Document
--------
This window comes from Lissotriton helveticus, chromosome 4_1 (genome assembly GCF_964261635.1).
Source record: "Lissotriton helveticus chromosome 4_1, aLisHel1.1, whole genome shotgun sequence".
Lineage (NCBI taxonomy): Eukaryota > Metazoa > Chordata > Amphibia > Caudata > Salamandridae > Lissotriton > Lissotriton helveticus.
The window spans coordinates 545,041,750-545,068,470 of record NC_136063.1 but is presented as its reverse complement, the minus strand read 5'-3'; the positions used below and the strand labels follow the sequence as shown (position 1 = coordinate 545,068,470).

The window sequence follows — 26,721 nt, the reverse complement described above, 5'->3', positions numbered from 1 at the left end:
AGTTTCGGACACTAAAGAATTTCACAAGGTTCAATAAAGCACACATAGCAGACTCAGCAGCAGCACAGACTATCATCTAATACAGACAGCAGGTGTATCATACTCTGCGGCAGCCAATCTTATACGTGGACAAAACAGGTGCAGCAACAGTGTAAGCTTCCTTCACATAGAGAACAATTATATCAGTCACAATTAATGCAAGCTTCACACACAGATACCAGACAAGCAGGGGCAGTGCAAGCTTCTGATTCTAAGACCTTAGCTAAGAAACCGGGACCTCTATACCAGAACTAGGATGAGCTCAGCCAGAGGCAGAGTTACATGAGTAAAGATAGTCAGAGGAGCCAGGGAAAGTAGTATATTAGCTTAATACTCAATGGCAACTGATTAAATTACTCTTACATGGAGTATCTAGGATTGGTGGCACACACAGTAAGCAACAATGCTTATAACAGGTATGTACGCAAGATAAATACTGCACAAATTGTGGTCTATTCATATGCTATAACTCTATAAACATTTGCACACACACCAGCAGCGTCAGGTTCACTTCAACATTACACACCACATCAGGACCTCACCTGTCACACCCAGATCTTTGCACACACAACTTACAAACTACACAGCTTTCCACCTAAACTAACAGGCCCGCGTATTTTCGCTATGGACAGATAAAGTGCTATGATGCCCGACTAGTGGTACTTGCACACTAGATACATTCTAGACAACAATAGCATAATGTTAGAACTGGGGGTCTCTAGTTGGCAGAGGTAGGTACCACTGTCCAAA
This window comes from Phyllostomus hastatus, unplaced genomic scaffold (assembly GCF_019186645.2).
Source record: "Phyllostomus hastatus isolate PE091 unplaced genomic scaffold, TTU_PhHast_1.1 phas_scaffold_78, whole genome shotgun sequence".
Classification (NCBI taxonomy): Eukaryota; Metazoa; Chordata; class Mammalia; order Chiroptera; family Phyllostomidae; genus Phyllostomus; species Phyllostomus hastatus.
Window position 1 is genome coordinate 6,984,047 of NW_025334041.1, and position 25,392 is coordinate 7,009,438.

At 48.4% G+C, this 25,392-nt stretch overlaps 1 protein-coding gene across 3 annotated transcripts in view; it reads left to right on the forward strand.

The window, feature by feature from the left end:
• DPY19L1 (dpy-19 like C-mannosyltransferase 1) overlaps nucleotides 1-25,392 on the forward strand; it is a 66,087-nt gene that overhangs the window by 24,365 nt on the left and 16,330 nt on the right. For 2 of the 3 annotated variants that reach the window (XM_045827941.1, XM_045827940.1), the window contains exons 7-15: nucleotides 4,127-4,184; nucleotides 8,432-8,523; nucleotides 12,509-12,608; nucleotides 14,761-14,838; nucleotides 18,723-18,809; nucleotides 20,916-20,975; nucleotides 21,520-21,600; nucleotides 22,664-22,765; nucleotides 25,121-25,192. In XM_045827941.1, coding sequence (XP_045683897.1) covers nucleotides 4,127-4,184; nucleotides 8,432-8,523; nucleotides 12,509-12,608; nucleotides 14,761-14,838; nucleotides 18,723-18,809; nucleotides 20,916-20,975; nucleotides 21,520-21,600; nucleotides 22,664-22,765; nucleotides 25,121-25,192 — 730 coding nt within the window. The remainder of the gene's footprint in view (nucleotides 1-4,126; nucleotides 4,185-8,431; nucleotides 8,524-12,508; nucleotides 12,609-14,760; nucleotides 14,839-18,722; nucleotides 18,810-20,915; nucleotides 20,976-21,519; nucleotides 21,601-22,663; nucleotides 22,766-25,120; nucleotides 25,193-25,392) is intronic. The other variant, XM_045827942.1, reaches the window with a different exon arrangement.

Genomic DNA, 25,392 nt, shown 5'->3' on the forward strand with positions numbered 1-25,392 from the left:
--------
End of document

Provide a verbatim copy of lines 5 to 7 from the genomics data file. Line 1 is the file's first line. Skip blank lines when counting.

The window sequence follows — 26,721 nt, the reverse complement described above, 5'->3', positions numbered from 1 at the left end:
AGTTTCGGACACTAAAGAATTTCACAAGGTTCAATAAAGCACACATAGCAGACTCAGCAGCAGCACAGACTATCATCTAATACAGACAGCAGGTGTATCATACTCTGCGGCAGCCAATCTTATACGTGGACAAAACAGGTGCAGCAACAGTGTAAGCTTCCTTCACATAGAGAACAATTATATCAGTCACAATTAATGCAAGCTTCACACACAGATACCAGACAAGCAGGGGCAGTGCAAGCTTCTGATTCTAAGACCTTAGCTAAGAAACCGGGACCTCTATACCAGAACTAGGATGAGCTCAGCCAGAGGCAGAGTTACATGAGTAAAGATAGTCAGAGGAGCCAGGGAAAGTAGTATATTAGCTTAATACTCAATGGCAACTGATTAAATTACTCTTACATGGAGTATCTAGGATTGGTGGCACACACAGTAAGCAACAATGCTTATAACAGGTATGTACGCAAGATAAATACTGCACAAATTGTGGTCTATTCATATGCTATAACTCTATAAACATTTGCACACACACCAGCAGCGTCAGGTTCACTTCAACATTACACACCACATCAGGACCTCACCTGTCACACCCAGATCTTTGCACACACAACTTACAAACTACACAGCTTTCCACCTAAACTAACAGGCCCGCGTATTTTCGCTATGGACAGATAAAGTGCTATGATGCCCGACTAGTGGTACTTGCACACTAGATACATTCTAGACAACAATAGCATAATGTTAGAACTGGGGGTCTCTAGTTGGCAGAGGTAGGTACCACTGTCCAAA
This window comes from Phyllostomus hastatus, unplaced genomic scaffold (assembly GCF_019186645.2).